Consider this:

id  |  name   | meta  
1      Bob      <city>GoTown</city><birthdate>1980-08-14&</birthdate>
2      Alice    <city>Streamville</city><birthdate>1986-06-06<birthdate>

Now you can do a sql query using xpath expressions on the content of the meta field. Like so:

SELECT name, extractValue( meta, '//birthdate' ) as birthdate
from tbl

You can even do selects based on the the city (which of course will be VERY inefficient since they will have to parse the contents of the fields that match the where clause, but:

SELECT name<BR>
from tbl<br>
where id < 100
having extractValue( meta, '//city' ) = 'Streamille'

You can even use UpdateXML (another MySQL function) to make changes to the content of your field all within MySQL.

While I know my response is late, I hope someone finds this useful / interesting. :)

3

From your sample data i actually see a schema for the table

UserID | UserName | City | Birthdate

If you're using a relational database with the right indexing a search on that would be very fast. If some values could be null then allow nullable columns.

A key value store is great in situations but can become very cumbersome when it comes to data validation. If you are using a relational database product put it to work and let it do the validation on the input side with properly typed columns.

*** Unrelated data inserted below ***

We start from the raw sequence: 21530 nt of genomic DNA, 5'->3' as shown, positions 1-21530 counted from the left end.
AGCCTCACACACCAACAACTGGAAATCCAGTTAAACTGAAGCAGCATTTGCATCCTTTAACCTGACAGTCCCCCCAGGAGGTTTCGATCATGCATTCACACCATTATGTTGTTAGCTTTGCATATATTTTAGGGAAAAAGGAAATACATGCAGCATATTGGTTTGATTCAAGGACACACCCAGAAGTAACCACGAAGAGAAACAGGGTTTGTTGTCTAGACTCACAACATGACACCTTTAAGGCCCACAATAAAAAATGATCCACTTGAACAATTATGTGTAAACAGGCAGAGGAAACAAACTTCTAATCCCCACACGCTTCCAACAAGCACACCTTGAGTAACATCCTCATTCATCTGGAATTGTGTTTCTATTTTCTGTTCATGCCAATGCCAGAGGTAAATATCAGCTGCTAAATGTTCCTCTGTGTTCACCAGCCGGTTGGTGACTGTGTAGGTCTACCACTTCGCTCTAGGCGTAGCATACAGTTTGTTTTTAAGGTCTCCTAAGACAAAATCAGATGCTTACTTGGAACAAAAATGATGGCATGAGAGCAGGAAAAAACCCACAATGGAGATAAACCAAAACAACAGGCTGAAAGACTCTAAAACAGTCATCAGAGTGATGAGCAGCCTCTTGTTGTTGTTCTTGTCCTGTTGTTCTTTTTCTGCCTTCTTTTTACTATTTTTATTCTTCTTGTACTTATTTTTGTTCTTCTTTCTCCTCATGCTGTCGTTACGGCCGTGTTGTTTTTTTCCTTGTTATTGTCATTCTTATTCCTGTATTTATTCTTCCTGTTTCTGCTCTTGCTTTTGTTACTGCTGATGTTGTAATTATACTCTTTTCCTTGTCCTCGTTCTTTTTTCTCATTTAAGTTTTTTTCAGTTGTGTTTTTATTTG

If you really want to use a key value store, a NoSQL product optimized for them would probably be the better way to go.

2

Community wiki answer:

Postgres has a lot more NoSQL features than MySQL. The JSON implementation is much more efficient (you can index JSON documents) and it has a very efficient key/value store (also indexable). Postgres is probably the most advanced "NoSQL relational database".

1

If you may need to seach all customers with birthday between 08/10 and 08/17, then option 1 is not suitable.

Options 2 and 3 are similar. Personally I prefer option 3 because I like to search or group by integer codes rather than by texts.